Which series would I devote my comics fandom to collecting, and why?
In last week’s trip down memory lane, I forgot to mention the thing which drew me to comics shops: back issues. For several years I got a lot out of the local shops, completing collections of some fairly young titles. However, in 1993 I attended my first real comics convention, what I knew as the Chicago Comic-Con. (I don’t think it had been taken over by Wizard at that point.) Of course I went to the panels and indulged my nerdity, but I also bought a lot of back issues. From that point, mine eyes had seen the glory that was an annual excuse to drop hundreds of dollars on 30-year-old comics. I saw an opportunity to indulge in some serious collecting, but I knew my avarice had to be tempered.
So it was, in the summer of 1993, that I resolved to collect complete runs of only a few long-running series, whether in single issues or bound books. Since I’m getting ready to return to San Diego, and the possibility of more back issues, here are those series, in no particular order ‘cept alphabetical.
1. Fantastic Four. I knew the basics of the FF through those full-color pocket-sized paperbacks Marvel put out in the mid-’70s. I read a few FFs in the ’70s as well. However, not until the Walt Simonson issues of 1990-91 did I really get into the Fantastic Four. I even got the first Marvel Masterworks volume. After Simonson left the book, I did too, and I wouldn’t come back until the winter of 1994, following the apparent deaths of Reed and Doom.
What made me decide, in the summer of ’93, to search out FF back issues and hope for future Masterworks to keep my costs down? Well, a couple of things: it was Marvel’s Greatest Comics #71, a reprint of FF #89, which was the conclusion of the “killer house” story where the Mole Man blinded everyone. The subplot of FF #89 involved a mysterious alien ship coming to Earth for nothing good, and to show its progress Kirby used a photo-collage. Like the “hinge panel” from FF #50, that collage stuck with me; and the more I learned about Jack Kirby the more I knew I needed to appreciate his most influential work. From there it was a desire to see what John Byrne and others had done with the FF, and thus I committed myself. With the Masterworks finishing up the Kirby issues earlier this year, and having gotten the “44 Years” DVD-ROM, I’m slacking off a little, but who knows — I might get a hankering for the Doug Moench/Bill Sienkiewicz issues in San Diego.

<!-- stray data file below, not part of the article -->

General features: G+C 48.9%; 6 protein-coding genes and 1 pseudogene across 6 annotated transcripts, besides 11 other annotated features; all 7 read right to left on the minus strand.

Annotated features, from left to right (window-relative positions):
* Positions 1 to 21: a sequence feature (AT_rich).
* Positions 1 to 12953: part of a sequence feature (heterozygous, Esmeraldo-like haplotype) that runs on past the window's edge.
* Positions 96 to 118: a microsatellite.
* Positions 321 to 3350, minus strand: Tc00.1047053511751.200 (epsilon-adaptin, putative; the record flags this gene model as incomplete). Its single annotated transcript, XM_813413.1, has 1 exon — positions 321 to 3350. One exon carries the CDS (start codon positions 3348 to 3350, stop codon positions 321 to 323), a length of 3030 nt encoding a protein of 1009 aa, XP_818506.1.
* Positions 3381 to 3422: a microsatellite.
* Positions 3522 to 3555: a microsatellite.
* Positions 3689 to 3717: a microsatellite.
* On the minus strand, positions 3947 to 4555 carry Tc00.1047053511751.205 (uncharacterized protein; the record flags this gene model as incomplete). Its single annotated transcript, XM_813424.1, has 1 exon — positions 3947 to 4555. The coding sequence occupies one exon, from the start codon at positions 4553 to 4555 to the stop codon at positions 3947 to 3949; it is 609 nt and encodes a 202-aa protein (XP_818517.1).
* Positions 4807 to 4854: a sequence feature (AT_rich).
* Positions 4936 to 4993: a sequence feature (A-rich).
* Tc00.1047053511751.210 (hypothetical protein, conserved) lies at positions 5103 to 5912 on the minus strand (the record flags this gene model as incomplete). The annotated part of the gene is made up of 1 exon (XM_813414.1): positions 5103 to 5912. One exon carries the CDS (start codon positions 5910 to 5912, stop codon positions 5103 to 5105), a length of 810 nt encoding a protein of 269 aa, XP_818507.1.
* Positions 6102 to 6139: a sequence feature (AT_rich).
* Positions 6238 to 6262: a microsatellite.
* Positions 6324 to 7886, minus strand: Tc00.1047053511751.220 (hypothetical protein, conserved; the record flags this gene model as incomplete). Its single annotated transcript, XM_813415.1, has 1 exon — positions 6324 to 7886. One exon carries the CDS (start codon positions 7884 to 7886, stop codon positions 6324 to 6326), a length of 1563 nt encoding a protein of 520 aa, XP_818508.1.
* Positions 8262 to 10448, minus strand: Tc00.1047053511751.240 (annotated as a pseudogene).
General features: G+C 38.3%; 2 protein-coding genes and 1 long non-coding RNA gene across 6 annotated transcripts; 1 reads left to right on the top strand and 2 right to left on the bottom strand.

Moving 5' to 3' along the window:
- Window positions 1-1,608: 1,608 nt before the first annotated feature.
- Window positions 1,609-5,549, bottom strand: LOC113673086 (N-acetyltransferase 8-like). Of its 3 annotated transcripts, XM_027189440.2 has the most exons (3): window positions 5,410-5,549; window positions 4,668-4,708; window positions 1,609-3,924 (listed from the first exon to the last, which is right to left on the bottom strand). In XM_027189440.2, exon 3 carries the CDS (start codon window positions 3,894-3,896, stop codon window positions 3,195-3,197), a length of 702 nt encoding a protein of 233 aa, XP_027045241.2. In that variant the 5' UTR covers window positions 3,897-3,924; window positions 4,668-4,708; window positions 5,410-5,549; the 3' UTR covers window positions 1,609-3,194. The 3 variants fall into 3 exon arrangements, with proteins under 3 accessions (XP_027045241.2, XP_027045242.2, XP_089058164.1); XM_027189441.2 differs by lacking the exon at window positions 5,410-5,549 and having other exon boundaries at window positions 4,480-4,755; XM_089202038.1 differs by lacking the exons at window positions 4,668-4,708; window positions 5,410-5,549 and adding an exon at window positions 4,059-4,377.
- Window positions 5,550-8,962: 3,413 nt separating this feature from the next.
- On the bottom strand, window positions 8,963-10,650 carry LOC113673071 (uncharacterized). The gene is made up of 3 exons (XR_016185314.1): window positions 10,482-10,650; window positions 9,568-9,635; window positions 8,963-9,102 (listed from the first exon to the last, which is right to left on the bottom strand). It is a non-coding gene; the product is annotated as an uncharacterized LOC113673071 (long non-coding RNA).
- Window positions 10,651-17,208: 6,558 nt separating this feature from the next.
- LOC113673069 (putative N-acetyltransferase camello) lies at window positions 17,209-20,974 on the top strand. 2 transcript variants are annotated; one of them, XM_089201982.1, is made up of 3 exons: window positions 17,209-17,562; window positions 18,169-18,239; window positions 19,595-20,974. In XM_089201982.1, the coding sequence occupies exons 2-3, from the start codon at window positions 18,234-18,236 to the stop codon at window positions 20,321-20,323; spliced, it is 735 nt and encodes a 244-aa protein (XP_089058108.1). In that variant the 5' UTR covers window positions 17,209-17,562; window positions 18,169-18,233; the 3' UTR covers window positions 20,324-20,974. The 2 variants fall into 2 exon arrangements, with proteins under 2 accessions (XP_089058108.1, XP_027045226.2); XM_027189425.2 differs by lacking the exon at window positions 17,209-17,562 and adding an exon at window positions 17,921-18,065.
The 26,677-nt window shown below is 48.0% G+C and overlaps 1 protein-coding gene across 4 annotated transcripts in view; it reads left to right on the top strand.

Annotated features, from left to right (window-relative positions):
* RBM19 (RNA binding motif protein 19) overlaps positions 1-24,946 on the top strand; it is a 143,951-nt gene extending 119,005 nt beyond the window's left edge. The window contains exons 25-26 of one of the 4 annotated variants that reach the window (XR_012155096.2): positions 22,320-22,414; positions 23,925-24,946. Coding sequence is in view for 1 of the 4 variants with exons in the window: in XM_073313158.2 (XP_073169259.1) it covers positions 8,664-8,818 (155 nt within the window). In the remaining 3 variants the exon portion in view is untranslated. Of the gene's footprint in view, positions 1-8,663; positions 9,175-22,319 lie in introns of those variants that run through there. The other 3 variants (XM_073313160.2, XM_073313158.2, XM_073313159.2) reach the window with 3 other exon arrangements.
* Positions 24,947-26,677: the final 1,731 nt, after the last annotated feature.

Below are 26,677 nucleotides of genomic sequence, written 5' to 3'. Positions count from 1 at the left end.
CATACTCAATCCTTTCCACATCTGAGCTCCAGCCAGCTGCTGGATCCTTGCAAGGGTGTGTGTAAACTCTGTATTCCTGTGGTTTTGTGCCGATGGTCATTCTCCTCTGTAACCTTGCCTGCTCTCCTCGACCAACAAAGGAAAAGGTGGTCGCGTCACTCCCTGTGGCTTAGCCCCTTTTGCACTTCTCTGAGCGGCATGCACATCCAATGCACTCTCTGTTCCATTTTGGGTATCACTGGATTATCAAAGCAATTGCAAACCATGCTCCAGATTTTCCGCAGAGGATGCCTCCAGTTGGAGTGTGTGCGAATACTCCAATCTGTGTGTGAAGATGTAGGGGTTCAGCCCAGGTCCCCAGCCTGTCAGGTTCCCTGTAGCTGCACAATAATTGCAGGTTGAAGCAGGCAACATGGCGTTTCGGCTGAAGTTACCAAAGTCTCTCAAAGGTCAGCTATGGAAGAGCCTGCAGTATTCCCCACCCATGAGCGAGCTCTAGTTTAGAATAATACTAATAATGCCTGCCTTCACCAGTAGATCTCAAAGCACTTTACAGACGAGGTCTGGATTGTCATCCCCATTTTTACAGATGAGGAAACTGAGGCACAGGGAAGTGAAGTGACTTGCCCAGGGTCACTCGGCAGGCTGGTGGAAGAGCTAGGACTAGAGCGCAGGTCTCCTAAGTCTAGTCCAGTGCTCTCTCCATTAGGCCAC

2. Green Lantern. I read a lot of Green Lantern in the ’70s and ’80s. Most of it was Denny O’Neil, but this was post-Neal Adams: Mike Grell or Alex Saviuk pencilling. Later, I read some of the Marv Wolfman/Joe Staton issues, and got the Crisis tie-ins by Steve Englehart and Staton. While I didn’t stick around for the book’s transformation into Green Lantern Corps, I did enjoy the Priest/M.D. Bright stories in Action Comics Weekly, and that led me into the Gerard Jones/Pat Broderick revival of (again) 1990. By 1993 GL was a full-fledged DC franchise, with a quarterly anthology and solo books for John Stewart and Guy Gardner (both of which I also bought). I had also collected the heavy-paper reprints of the O’Neil/Adams issues, so by the time I decided to amass a complete set of GL, it was just a matter of filling in the gaps. Today, I’m happy to say, the gap is between the penultimate Archives volume (I still need the latest one) and that first O’Neil/Adams issue, #76. I think I’ve even gotten all of the Flash backup stories, although I think there’s a DC Special Series I lack.
But why Green Lantern? Not to be too superficial, but the costume has a lot to do with it. It’s very simple, but very striking: green onesie over black tights, green boots, and white gloves. It says both “organic” and “outer space.” The limitless versatility of the power ring is a big appeal, too: whatever a GL thinks of, s/he can conjure. With Superman, you have to coordinate the powers effectively. With Batman, you have to be smart. With the Flash, you have to view everything in slow motion. Being Green Lantern lets you run on instinct … and willpower, of course.
Plus, there was a Green Lantern for every shape, color, gender, composition, whatever. Green Lanterns were bugs, crystals, chipmunks, robots, fish, you name it — and they each wore the most powerful tool in the universe. How could I not want to get in on that?
3. Justice League Of America. This was the book I read most often growing up, and it was the one I gravitated towards when I saw all those back-issue boxes on the Rosemont floor. I bought the Earth-X issues, got the Earth-S issues I was missing, and dove back into the Satellite Era. For Young Tom, the Justice League represented epic superhero stories, because they had to be big enough to accommodate all those high-powered characters. Although writers such as Englehart and Gerry Conway tried to infuse the book with subplots and interpersonal friction, by and large the concept resisted such things, instead letting the cast’s traditional relationships become part of the overall dynamic. These were consummate professionals at the top of their collective game; and again, how could I turn that down?
As with GL, the Archives have helped a lot, but I’ve actually gotten far back enough with the floppies that I’m starting to overlap the latest Archives. Therefore, I only lack a few years in the 90s-100s.
There you have it. I’m also filling in the gaps on Batman and Detective from the ’70s and early ’80s, but haven’t decided how far back to go (O’Neil/Adams? “New Look?”). Maybe DC will pump out about two dozen more Chronicles volumes and I won’t have to decide….